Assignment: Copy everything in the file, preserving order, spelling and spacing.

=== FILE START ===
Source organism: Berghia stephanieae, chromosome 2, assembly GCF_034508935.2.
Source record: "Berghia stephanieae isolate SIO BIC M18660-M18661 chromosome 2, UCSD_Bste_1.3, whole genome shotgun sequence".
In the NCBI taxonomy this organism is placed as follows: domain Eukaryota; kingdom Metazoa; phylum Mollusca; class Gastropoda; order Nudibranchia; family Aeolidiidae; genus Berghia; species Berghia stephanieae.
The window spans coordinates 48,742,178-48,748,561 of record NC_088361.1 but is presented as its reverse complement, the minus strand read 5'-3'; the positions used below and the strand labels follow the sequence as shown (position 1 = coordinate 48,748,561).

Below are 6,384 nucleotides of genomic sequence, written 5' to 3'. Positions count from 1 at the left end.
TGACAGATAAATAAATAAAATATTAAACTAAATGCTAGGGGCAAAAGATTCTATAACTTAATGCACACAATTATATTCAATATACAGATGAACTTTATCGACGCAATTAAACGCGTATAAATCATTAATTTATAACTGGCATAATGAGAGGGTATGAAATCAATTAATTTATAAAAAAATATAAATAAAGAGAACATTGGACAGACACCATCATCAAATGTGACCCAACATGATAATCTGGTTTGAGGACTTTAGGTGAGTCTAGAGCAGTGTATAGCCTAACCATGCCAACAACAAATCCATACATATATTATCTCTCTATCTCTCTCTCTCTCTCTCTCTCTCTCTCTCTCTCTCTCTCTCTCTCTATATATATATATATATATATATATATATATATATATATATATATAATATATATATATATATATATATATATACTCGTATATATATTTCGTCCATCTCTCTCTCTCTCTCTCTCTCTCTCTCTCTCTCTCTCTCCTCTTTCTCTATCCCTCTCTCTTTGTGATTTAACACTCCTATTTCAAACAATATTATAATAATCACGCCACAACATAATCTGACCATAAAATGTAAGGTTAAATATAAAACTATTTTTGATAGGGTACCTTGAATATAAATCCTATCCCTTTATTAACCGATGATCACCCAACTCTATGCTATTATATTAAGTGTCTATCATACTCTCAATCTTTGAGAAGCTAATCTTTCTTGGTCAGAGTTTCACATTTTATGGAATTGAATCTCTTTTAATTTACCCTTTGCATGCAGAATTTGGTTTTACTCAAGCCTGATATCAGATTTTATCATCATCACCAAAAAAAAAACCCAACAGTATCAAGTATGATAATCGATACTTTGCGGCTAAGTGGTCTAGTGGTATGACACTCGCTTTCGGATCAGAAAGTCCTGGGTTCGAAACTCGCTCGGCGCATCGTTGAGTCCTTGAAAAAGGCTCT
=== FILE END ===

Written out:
Source organism: Berghia stephanieae, chromosome 2, assembly GCF_034508935.2.
Source record: "Berghia stephanieae isolate SIO BIC M18660-M18661 chromosome 2, UCSD_Bste_1.3, whole genome shotgun sequence".
In the NCBI taxonomy this organism is placed as follows: domain Eukaryota; kingdom Metazoa; phylum Mollusca; class Gastropoda; order Nudibranchia; family Aeolidiidae; genus Berghia; species Berghia stephanieae.
The window spans coordinates 48,742,178-48,748,561 of record NC_088361.1 but is presented as its reverse complement, the minus strand read 5'-3'; the positions used below and the strand labels follow the sequence as shown (position 1 = coordinate 48,748,561).

Below are 6,384 nucleotides of genomic sequence, written 5' to 3'. Positions count from 1 at the left end.
TGACAGATAAATAAATAAAATATTAAACTAAATGCTAGGGGCAAAAGATTCTATAACTTAATGCACACAATTATATTCAATATACAGATGAACTTTATCGACGCAATTAAACGCGTATAAATCATTAATTTATAACTGGCATAATGAGAGGGTATGAAATCAATTAATTTATAAAAAAATATAAATAAAGAGAACATTGGACAGACACCATCATCAAATGTGACCCAACATGATAATCTGGTTTGAGGACTTTAGGTGAGTCTAGAGCAGTGTATAGCCTAACCATGCCAACAACAAATCCATACATATATTATCTCTCTATCTCTCTCTCTCTCTCTCTCTCTCTCTCTCTCTCTCTCTCTCTCTCTATATATATATATATATATATATATATATATATATATATATATATAATATATATATATATATATATATATATACTCGTATATATATTTCGTCCATCTCTCTCTCTCTCTCTCTCTCTCTCTCTCTCTCTCTCTCCTCTTTCTCTATCCCTCTCTCTTTGTGATTTAACACTCCTATTTCAAACAATATTATAATAATCACGCCACAACATAATCTGACCATAAAATGTAAGGTTAAATATAAAACTATTTTTGATAGGGTACCTTGAATATAAATCCTATCCCTTTATTAACCGATGATCACCCAACTCTATGCTATTATATTAAGTGTCTATCATACTCTCAATCTTTGAGAAGCTAATCTTTCTTGGTCAGAGTTTCACATTTTATGGAATTGAATCTCTTTTAATTTACCCTTTGCATGCAGAATTTGGTTTTACTCAAGCCTGATATCAGATTTTATCATCATCACCAAAAAAAAAACCCAACAGTATCAAGTATGATAATCGATACTTTGCGGCTAAGTGGTCTAGTGGTATGACACTCGCTTTCGGATCAGAAAGTCCTGGGTTCGAAACTCGCTCGGCGCATCGTTGAGTCCTTGAAAAAGGCTCT